In a story that reveals just how unstarry he is, Mortensen tells me how he ended up working on the film. "We met in a football club in Buenos Aires by chance," he says of first-time director Ana Piterbarg. "The San Lorenzo club. I'm a big fan." He tugs on his T-shirt proudly. "Anyway, she came up and said 'are you Viggo Mortensen?' I said yes and she told me she had written a script with me in mind, never expected to run into me, and could she send it to me." Most A-list actors would have politely ? or otherwise ? brushed her off, but he told her to send it to him. "She did and it was very interesting. So I called and said, let's do it."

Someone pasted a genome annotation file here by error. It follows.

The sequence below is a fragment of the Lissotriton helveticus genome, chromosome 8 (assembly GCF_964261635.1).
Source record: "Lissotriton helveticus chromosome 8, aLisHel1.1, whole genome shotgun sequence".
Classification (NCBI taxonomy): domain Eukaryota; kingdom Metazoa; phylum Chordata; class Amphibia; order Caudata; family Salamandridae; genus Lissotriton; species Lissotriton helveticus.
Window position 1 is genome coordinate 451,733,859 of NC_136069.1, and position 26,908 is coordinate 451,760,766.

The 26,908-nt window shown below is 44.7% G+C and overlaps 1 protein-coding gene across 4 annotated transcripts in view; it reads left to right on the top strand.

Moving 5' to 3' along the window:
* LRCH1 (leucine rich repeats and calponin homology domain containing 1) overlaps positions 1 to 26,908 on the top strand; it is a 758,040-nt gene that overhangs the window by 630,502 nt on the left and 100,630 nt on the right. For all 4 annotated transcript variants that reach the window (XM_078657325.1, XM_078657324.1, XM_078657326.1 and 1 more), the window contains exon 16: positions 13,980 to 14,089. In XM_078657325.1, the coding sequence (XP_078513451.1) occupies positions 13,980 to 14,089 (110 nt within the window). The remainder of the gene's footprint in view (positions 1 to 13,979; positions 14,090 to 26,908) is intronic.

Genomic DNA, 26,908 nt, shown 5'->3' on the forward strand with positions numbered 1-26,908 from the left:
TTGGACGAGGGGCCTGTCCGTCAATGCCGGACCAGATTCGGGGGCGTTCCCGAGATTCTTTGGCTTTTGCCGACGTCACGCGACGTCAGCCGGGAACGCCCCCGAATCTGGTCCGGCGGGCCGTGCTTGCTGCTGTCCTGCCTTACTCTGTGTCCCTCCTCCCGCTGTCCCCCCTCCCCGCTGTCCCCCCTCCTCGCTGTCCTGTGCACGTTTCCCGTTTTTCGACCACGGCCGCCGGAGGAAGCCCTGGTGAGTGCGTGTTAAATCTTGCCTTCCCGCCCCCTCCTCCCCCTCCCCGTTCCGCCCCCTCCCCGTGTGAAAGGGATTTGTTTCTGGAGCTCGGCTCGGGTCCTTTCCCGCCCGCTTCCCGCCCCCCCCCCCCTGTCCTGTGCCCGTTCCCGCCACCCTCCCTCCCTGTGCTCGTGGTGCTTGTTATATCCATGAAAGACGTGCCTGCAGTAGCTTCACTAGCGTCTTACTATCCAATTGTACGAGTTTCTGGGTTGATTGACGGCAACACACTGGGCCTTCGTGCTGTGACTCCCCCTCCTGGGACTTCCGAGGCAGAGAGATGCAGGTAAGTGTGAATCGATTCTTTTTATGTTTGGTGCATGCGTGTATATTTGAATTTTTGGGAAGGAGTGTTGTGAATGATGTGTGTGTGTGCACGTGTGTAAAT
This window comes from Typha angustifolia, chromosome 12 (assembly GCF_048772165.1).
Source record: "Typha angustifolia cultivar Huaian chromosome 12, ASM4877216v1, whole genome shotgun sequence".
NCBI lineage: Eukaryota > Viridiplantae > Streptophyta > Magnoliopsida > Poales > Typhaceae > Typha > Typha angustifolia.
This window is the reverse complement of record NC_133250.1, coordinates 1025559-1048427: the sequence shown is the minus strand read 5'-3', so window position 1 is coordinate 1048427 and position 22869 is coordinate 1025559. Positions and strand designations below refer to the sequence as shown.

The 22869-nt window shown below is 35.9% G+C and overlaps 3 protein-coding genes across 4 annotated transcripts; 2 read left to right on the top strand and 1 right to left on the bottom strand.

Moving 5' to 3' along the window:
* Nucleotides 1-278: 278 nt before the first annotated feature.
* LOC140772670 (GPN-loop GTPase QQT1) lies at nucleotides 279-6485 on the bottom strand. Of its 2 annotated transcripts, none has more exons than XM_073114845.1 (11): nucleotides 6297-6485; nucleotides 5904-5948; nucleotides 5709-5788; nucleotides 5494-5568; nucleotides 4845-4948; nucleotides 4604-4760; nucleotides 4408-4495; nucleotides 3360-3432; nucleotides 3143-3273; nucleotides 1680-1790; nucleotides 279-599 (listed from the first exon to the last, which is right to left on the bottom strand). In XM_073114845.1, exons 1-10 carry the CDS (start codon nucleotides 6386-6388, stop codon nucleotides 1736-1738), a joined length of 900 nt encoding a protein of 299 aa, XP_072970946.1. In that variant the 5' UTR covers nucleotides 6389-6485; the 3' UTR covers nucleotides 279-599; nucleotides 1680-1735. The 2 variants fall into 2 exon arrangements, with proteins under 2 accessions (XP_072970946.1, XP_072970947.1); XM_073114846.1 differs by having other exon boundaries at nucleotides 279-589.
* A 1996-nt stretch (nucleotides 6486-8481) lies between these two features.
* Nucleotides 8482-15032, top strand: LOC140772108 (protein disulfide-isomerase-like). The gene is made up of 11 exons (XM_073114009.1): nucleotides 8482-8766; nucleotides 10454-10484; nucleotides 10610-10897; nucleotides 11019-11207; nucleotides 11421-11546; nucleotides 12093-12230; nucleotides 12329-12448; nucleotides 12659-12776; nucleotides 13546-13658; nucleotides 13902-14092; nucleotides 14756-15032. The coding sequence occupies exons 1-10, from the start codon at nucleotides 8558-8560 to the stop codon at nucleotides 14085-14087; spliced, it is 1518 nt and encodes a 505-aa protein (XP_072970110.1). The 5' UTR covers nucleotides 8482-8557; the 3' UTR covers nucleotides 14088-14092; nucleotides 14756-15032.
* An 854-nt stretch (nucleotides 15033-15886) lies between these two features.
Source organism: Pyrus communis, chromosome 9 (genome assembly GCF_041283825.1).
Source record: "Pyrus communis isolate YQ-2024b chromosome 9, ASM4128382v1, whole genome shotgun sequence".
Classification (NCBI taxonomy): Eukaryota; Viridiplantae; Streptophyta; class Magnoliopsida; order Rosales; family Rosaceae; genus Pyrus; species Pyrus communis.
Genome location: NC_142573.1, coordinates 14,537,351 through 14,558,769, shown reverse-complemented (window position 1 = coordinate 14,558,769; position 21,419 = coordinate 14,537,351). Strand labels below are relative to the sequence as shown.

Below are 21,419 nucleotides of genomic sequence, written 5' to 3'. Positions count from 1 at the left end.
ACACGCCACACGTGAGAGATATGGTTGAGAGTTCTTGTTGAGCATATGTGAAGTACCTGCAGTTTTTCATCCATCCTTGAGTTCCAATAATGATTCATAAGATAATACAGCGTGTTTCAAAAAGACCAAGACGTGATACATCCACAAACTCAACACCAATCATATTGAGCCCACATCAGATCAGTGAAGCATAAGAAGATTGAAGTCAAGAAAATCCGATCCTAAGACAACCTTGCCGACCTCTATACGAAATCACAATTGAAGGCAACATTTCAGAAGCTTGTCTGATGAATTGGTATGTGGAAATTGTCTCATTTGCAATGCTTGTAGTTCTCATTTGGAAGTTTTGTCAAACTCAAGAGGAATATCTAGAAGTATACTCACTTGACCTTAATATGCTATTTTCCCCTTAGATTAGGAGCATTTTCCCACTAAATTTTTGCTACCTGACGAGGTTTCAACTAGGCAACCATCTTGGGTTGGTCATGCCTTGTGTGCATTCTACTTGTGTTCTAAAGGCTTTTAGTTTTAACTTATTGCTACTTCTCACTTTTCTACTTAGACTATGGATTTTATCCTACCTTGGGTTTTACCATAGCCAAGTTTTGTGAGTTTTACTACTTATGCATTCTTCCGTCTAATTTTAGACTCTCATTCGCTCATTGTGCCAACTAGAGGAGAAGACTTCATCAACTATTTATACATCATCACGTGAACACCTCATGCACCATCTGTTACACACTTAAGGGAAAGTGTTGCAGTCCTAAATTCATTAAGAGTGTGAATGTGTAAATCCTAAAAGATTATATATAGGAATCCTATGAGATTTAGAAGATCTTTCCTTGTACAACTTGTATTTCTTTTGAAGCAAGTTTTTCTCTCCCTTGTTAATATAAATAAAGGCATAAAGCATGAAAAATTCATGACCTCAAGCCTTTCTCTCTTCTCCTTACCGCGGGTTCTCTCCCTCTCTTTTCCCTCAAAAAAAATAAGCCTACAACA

Mortensen is renowned for how much he gives to his roles. For the Lord of the Rings trilogy he lived as Aragorn lived. He bought the horses he was riding so he could bond with them over time. He spent days hiking in full costume before filming a scene so he would be as exhausted as his character, camped out under the stars, carried his sword everywhere with him and did all his own stunts. The film's swordmaster described him as the greatest swordsman he had ever trained.
To prepare for playing Sigmund Freud he read everything Freud ever wrote and learnt to walk, talk, and smoke like him too. For Darkly Noon, in which he played a mute, he stopped speaking. And to play an artist in A Perfect Murder, opposite Gwyneth Paltrow, he painted all the pictures in the film. As for Everybody Has A Plan, he learnt beekeeping.